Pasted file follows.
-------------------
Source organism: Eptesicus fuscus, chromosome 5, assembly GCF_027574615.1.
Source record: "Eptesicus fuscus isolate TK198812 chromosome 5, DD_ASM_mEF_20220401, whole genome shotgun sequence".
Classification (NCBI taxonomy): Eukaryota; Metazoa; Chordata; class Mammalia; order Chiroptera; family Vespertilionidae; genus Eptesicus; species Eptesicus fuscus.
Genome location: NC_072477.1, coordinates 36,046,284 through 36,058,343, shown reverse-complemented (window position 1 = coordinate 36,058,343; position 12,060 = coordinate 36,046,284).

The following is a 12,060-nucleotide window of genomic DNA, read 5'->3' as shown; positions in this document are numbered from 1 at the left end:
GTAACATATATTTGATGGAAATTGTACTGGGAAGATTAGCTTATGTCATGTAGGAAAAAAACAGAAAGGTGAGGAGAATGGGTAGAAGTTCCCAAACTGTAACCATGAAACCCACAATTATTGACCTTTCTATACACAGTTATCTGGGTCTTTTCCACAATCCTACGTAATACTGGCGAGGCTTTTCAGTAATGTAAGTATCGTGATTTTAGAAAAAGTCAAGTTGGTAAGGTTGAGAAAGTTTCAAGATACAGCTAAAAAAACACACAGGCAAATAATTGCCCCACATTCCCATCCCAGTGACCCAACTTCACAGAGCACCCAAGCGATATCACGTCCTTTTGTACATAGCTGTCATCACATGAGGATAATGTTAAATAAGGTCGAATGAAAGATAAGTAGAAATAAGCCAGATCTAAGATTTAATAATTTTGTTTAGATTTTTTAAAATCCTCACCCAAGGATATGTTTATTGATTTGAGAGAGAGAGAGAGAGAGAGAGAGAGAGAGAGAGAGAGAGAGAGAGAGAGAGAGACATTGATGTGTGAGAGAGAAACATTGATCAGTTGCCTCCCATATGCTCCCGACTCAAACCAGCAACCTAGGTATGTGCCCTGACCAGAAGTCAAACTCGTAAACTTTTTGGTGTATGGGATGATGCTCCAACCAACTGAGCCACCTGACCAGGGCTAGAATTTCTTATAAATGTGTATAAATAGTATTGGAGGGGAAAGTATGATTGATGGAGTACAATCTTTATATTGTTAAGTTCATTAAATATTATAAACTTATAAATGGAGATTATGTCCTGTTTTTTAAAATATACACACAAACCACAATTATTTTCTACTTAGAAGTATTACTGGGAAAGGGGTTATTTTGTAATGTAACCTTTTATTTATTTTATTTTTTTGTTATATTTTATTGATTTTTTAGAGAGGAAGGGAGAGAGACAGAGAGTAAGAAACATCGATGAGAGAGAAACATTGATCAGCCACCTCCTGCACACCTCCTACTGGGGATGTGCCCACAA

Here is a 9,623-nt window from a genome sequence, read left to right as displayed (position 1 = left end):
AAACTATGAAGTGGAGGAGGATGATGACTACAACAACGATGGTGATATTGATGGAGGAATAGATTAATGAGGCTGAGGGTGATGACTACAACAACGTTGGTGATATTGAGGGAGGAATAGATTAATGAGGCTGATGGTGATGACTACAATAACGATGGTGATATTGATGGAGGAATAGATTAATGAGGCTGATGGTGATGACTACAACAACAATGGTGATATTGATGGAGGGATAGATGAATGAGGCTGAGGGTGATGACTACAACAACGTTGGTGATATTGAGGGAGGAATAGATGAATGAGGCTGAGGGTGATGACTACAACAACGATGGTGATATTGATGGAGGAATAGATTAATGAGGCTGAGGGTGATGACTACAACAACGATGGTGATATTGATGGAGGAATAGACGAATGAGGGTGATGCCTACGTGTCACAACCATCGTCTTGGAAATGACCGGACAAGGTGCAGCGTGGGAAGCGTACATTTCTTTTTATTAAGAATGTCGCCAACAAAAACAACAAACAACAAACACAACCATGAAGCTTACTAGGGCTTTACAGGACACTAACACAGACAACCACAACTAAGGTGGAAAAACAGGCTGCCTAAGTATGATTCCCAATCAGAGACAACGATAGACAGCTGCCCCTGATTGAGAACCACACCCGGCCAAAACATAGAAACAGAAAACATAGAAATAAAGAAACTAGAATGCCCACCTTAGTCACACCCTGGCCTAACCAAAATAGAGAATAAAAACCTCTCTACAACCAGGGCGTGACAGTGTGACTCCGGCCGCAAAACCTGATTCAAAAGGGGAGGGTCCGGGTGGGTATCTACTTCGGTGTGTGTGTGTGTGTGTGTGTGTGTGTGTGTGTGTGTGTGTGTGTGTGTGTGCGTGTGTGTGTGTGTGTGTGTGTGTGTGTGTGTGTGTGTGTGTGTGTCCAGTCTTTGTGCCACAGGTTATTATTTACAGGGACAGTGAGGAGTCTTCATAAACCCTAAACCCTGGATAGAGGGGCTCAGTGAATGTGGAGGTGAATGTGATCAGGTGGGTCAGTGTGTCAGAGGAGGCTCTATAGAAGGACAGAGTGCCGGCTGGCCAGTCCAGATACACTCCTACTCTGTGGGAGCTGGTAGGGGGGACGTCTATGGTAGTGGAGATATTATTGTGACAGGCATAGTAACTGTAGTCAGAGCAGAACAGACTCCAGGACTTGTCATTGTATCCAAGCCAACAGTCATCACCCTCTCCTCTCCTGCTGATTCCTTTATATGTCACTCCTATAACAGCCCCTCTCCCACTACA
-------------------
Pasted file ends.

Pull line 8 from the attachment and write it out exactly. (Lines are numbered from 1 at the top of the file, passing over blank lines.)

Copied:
AAACTATGAAGTGGAGGAGGATGATGACTACAACAACGATGGTGATATTGATGGAGGAATAGATTAATGAGGCTGAGGGTGATGACTACAACAACGTTGGTGATATTGAGGGAGGAATAGATTAATGAGGCTGATGGTGATGACTACAATAACGATGGTGATATTGATGGAGGAATAGATTAATGAGGCTGATGGTGATGACTACAACAACAATGGTGATATTGATGGAGGGATAGATGAATGAGGCTGAGGGTGATGACTACAACAACGTTGGTGATATTGAGGGAGGAATAGATGAATGAGGCTGAGGGTGATGACTACAACAACGATGGTGATATTGATGGAGGAATAGATTAATGAGGCTGAGGGTGATGACTACAACAACGATGGTGATATTGATGGAGGAATAGACGAATGAGGGTGATGCCTACGTGTCACAACCATCGTCTTGGAAATGACCGGACAAGGTGCAGCGTGGGAAGCGTACATTTCTTTTTATTAAGAATGTCGCCAACAAAAACAACAAACAACAAACACAACCATGAAGCTTACTAGGGCTTTACAGGACACTAACACAGACAACCACAACTAAGGTGGAAAAACAGGCTGCCTAAGTATGATTCCCAATCAGAGACAACGATAGACAGCTGCCCCTGATTGAGAACCACACCCGGCCAAAACATAGAAACAGAAAACATAGAAATAAAGAAACTAGAATGCCCACCTTAGTCACACCCTGGCCTAACCAAAATAGAGAATAAAAACCTCTCTACAACCAGGGCGTGACAGTGTGACTCCGGCCGCAAAACCTGATTCAAAAGGGGAGGGTCCGGGTGGGTATCTACTTCGGTGTGTGTGTGTGTGTGTGTGTGTGTGTGTGTGTGTGTGTGTGTGTGTGTGTGCGTGTGTGTGTGTGTGTGTGTGTGTGTGTGTGTGTGTGTGTGTGTGTCCAGTCTTTGTGCCACAGGTTATTATTTACAGGGACAGTGAGGAGTCTTCATAAACCCTAAACCCTGGATAGAGGGGCTCAGTGAATGTGGAGGTGAATGTGATCAGGTGGGTCAGTGTGTCAGAGGAGGCTCTATAGAAGGACAGAGTGCCGGCTGGCCAGTCCAGATACACTCCTACTCTGTGGGAGCTGGTAGGGGGGACGTCTATGGTAGTGGAGATATTATTGTGACAGGCATAGTAACTGTAGTCAGAGCAGAACAGACTCCAGGACTTGTCATTGTATCCAAGCCAACAGTCATCACCCTCTCCTCTCCTGCTGATTCCTTTATATGTCACTCCTATAACAGCCCCTCTCCCACTACA